by Jeremy Penna

Uncle Ivan got cancer, and he said his skin
got so soft the rain hitting it would leave a bruise.
I think that of today where only the angled breeze
crimping the puddle makes the dark rain
visible as it sprawls on the lawn, sops below.
Once, he lugged in the Atlantic cold,
the weather taxing holes in his gumshoes,
the iron boxes of nails to load on the hi-lo.
Come nails in the weather. Come nails down.
His laughter full of nails as he laughed alone
on the bed, skin mottled with jaundice,
hurting on the shore of himself, a snared fish.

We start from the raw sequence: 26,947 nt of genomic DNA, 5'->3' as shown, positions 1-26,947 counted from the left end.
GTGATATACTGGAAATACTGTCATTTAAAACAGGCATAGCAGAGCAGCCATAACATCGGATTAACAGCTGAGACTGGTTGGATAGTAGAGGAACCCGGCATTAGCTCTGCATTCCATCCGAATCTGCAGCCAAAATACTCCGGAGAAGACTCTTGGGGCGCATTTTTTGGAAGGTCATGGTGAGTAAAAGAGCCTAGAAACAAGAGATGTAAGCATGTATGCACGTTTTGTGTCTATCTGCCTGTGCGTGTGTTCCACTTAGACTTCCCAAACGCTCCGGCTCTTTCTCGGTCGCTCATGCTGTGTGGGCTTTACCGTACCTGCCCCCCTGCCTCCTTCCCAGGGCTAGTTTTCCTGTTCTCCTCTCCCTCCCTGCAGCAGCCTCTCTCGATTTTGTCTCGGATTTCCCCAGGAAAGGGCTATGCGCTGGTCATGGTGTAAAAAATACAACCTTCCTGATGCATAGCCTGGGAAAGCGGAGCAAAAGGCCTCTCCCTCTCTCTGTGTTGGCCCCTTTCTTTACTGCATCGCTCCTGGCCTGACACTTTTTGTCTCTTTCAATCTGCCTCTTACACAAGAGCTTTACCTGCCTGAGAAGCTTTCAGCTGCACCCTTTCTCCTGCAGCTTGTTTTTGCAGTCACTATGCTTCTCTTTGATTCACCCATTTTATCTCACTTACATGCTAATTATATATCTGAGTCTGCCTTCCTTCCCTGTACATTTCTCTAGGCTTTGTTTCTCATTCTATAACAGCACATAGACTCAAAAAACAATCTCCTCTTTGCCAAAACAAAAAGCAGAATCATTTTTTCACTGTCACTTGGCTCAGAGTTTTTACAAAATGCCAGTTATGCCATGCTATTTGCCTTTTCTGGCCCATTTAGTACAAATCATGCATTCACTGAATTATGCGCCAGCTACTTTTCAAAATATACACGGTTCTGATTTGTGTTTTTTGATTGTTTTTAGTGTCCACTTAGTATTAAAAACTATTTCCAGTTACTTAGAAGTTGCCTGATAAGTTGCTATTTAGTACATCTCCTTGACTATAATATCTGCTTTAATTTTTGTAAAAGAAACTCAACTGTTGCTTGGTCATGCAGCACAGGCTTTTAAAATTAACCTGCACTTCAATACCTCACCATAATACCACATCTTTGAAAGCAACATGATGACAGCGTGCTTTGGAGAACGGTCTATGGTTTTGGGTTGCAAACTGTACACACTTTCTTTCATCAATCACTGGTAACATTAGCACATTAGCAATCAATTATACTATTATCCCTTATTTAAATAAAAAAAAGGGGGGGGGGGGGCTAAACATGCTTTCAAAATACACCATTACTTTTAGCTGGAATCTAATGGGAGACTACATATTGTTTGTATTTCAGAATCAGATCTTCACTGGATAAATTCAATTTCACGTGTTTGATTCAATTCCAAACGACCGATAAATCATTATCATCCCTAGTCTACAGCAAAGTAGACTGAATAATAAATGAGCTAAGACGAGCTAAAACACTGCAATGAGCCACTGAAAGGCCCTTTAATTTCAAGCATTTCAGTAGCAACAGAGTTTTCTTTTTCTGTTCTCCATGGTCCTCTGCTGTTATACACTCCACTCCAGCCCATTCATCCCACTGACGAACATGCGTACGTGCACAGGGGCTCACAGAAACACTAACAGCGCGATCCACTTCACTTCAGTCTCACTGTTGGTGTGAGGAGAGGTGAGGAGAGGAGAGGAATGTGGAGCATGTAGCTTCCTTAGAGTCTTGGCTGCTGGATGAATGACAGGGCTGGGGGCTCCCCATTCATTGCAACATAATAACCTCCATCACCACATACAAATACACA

Each thought hits and hits, now, without fail
the painful and exact nerve of the funny bone.

Jeremy Penna is currently rated the 31st best chess player in Delaware by the USCF but, as no United States Poetry Federation exists, is neither under nor overrated as a poet. He graduated from the University of Delaware in 2009 having studied philosophy and translation (and captained the chess team). His versions of a number of French, Latin, and Old English poems have appeared in small journals, and, in 2012, he was the winner of the Der Hovenassian Prize in translation. He is the founder of Moonbeam Tickseed, a poem-a-day list-serve. His original work has appeared variously, and he will be one of ten regional poets featured in the upcoming Delmarva Poetry Review.

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